Original Fashion Activists: Women of the American Revolution
Sabrina Rojas Weiss
You might think the “slow” fashion movement, or just the very concept of being conscious of the origins of our clothing, is a relatively new thing. It came about right when everyone started talking about organic foods and fair-trade coffee, didn’t it? In fact, the idea of sourcing our clothing locally and consciously has its roots in the American Revolution and the first female political activists of our country, who took part in what became known as the Homespun Movement.
Even before the infamous demonstration known as the Boston Tea Party in 1773, American colonists were actively boycotting British goods. The French and Indian War had left the British Empire steeped in debt, which the country sought to alleviate by levying taxes on the American colonies, namely on imported goods. To protest these taxes, the colonies drafted a series of “non-importation” resolutions. But of course, in order to survive without imported tea, cloth and yarn, the Sons of Liberty needed the cooperation of their wives and daughters. After all, it was the women who would be doing all the work to make these goods from scratch now.
Spinning bees, traditional gatherings in which women would spin, weave and sew the wardrobe of a widowed or unmarried preacher, became a new symbol of protest. Newspaper articles and ads declared that women who spun their own cloth would “show how greatly they are contributing to bring about the political salvation of a whole Continent,” as the Boston Evening Post put it in 1769. Some women took this even further and drafted their own resolutions, such as the one signed by 51 women and published in the Edenton, North Carolina, newspaper declaring:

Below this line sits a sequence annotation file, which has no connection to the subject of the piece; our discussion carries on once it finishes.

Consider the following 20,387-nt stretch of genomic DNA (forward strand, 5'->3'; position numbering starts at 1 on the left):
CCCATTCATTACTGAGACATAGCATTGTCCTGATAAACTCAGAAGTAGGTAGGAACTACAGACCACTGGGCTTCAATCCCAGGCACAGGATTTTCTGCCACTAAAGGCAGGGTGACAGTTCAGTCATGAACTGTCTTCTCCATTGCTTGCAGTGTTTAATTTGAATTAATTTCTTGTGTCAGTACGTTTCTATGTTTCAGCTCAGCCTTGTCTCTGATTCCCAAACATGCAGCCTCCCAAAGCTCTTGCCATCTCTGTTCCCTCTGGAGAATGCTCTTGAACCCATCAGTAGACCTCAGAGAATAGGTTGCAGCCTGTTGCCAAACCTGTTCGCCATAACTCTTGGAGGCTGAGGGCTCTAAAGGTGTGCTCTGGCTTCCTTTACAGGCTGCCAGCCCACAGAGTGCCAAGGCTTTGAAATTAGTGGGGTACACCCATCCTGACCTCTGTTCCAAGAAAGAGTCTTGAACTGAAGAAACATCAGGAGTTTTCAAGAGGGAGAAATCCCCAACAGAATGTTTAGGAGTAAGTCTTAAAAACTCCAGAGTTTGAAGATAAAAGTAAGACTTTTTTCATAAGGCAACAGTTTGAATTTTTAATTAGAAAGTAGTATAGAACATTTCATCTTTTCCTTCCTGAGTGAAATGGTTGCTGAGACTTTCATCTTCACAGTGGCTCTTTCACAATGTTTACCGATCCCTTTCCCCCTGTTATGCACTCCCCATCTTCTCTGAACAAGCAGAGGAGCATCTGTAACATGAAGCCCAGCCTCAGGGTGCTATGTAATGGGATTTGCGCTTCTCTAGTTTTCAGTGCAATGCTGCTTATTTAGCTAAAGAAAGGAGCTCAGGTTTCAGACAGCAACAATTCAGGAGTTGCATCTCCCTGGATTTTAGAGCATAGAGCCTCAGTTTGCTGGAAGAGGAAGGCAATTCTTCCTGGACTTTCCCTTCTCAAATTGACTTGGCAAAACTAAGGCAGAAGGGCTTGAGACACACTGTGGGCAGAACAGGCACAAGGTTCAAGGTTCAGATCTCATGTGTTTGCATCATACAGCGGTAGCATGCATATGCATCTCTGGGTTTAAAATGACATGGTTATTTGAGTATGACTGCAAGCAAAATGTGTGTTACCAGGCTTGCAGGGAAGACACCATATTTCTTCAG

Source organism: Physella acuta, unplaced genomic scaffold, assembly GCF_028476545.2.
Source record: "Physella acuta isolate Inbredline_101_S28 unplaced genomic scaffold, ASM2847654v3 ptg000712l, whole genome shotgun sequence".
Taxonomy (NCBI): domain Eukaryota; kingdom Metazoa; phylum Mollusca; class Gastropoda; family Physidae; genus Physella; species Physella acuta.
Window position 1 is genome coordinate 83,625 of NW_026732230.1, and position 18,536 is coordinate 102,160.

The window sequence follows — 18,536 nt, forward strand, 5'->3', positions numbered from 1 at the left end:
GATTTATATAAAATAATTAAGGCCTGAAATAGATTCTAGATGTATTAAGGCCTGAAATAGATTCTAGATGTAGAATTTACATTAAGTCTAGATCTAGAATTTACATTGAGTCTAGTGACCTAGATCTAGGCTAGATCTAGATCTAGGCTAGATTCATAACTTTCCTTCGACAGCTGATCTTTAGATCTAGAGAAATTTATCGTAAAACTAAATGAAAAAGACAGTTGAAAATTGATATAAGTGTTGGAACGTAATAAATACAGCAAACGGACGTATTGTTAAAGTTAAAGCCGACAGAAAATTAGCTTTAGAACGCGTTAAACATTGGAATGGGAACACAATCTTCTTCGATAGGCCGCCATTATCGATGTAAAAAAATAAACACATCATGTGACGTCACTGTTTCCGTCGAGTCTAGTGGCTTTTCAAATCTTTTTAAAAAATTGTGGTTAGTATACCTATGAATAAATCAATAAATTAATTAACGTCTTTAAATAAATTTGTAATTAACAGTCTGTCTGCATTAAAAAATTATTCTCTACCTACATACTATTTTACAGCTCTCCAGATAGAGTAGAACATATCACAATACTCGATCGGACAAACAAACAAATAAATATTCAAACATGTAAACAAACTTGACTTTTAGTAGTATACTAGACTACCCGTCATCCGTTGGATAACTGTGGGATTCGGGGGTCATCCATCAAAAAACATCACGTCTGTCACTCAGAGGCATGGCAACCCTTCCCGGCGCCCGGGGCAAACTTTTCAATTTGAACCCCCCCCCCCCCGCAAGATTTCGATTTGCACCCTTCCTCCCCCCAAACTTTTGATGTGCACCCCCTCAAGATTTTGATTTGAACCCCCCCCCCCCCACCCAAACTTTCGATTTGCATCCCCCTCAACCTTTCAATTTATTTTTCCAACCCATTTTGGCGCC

We the Ladys of Edenton do hereby solemnly Engage not to Conform to that Pernicious Custom of Drinking Tea, or that we the aforesaid Ladys Promote the use of any Manufacture from England, until such time that all Acts which tend to Enslave this our Native Country shall be Repealed.
Even young girls got caught up in the fervor: “As I am (as we say) a daughter of liberty, I chuse to war as much of our own manufactory as pocible (sic),” 11-year-old Anna Winslow of Boston wrote in her diary.
“Heroines may not distinguish themselves at the head of an Army,” New York teen Charity Clarke wrote to her cousin in England. “[American women are] a fighting army of amazones (sic). .. armed with spinning wheels.. Though this body is not clad with silken garments, these limbs are armed with strength, the Soul is fortified by Virtue, and the Love of Liberty is cherished within this bosom.”
So, that might be slightly overstating things — an actual war still had to be fought, after all — but the Homespun Movement planted some mighty seeds. It not only brought women into the political arena and emphasized the importance of their efforts on the homefront, but it also inspired other movements of civil disobedience, including another homespun movement led by Mahatma Gandhi in India. It’s also a reminder to us all that what we buy and wear has always been important on a local and global level.
Sabrina Rojas Weiss has been a staff writer and editor for VH1, MTV, TV Guide, Bars.com, Manhattan Magazine and Manhattan Bride. She is currently pursuing a freelance career based out of Brooklyn, New York.